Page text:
Hermann Bartels

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Reichsführer SS Heinrich Himmler (right) with his architect for Wewelsburg, Hermann Bartels (left).

Hermann Bartels (14 April, 1900; Minden [citation needed] - 13 January, 1989; Essen) was a German architect, member of the NSDAP and the SS.



During the Third Reich

The Reichsführer SS, Heinrich Himmler, put to Hermann Bartels to work on his project of rebuilding castles, giving the rank of SS-Standartenführer. In this capacity it was Bartels who redesigned, in 1933, Wewelsburg as both the SS School and host of meetings of the leadership [1]. Bartels was attached to the Wewelsburg Office, headed by Standartenführer Siegfried Albert Taubert, from 1934 to 1937 [2]. Bartels designs made liberal of the Black Sun occult symbol, specifically on the floor of the Marble Hall. In 1938, Bartels along with Felix Ganteführer won the invitation of the government of Lippe to participate in the construction of a monument that was erected on a hill near Detmold (Hiddeser) to the eternal memory of the electoral victory of Adolf Hitler and NSDAP. Bartels was also in charge of planning the reconstruction of the cathedral of the city and party redesign buildings that were created after 1939. Bartels also redesigned the official residence of Joseph Goebbels after the propaganda minister had declared himself unsatisfied with the original plans designed by Albert Speer[3].

Bartels also filled the role of Gaukulturwart (Districy cultural leader) in Münster demonstrating a keen interest in conservation in this post [4].

After the fall of the Third Reich

Bartels Concrete and Marble Works, 1949 – 1959 Pinneberger Straße 96.
Hermann Bartels with some of his employees, 1964.
Dietrich (l) and Hartwich (r) Bartels.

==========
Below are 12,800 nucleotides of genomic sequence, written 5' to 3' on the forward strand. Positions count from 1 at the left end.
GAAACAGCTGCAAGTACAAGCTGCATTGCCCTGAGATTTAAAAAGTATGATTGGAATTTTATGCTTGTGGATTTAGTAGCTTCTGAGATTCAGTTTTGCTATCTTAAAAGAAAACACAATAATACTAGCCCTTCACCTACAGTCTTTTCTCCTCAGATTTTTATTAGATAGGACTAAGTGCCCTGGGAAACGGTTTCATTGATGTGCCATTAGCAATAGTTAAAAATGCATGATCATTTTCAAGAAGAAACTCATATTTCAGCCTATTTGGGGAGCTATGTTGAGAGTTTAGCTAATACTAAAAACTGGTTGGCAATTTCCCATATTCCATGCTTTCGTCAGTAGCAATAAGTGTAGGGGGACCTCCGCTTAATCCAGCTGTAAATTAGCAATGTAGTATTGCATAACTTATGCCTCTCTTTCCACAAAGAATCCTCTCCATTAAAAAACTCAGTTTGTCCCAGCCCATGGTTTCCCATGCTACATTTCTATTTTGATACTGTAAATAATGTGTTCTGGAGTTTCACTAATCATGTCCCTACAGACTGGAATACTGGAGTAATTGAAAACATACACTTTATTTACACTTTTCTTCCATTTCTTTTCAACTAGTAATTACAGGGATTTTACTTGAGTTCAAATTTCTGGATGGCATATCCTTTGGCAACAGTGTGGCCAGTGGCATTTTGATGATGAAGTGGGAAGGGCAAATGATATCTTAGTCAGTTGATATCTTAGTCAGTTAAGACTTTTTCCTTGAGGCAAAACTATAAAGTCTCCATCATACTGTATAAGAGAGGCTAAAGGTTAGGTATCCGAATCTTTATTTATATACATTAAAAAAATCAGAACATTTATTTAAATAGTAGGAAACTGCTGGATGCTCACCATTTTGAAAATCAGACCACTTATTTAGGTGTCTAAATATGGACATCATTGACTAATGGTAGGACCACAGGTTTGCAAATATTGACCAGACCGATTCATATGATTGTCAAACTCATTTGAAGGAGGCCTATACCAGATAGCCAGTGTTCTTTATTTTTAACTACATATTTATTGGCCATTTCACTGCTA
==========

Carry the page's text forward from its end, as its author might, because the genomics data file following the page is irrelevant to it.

On January 1, 1949, Hermann Bartels founded the company Bartels, specializing in marble and granite [citation needed].

Back then, rather than requiring marble and granite, Germany was in desperate need of more classic construction materials for its reconstruction, especially concrete. In light of this, today's marble works originally started out as a concrete production plant. Steps, paving slabs and precast concrete units made up the product range initially manufactured at plant in Wedel's Industriestraße. Their clients were construction companies and builders. Many of these quickly became regular customers thanks to Bartel's dedication to meeting their special requirements: made-to-measure pieces, processed quickly and precisely. The specialists at Bartels were also capable of carrying out even the most complicated requests. And for those who needed guidance, help was always at hand.

Gradually, demand not only grew in terms of processing, but also concerning the material used. The market began to demand granite and marble – and Bartels responded. Simple concrete components were now joined by more valuable products: complete house entry areas in granite, window sills and stairs made of marble. As demand became increasingly exigent, the range available in Wedel grew. And this is how a concrete plant which also fulfilled unusual requests gave way to the dawn of a marble works. Clients demanded the processing expertise of Bartels, but now applied to more noble materials. In just a few years, one of Northern Germany's largest marble and granite warehouses grew from strength to strength, enabling clients to select exactly the marble, granite, quartzite, limestone or sandstone variety they required. Customers also had the freedom to decide upon the processing, which was carried out by Bartels specialists using the latest machine technology. "Three decades represent a generation", declared company founder, Hermann Bartels, and handed the business over to his two sons, Dietrich and Hartwich Bartels [citation needed], on 1st January 1979, thirty years after its establishment. In 1982, the brothers enhanced the product portfolio with a series of kitchen worktops, washbasins and custom-made pieces in marble, limestone, granite, quartzite and sandstone [5].


  1. Jonathan Petropoulos, Art As Politics in the Third Reich, UNC Press Books, 1999, p. 172
  2. Heinz Höhne, The Order of the Death's Head: The Story of Hitler's SS, Penguin Books, 2000, p. 153
  3. Viktor Reimann (translated by Stephen Wendt), The Man Who Created Hitler: Joseph Goebbels, William Kimber, 1977, p. 222
  4. Frank Uekötter, The Green and the Brown: A History of Conservation in National Socialist Germany, Cambridge University Press, 2006, p. 75
  5. Information - Bartels Company

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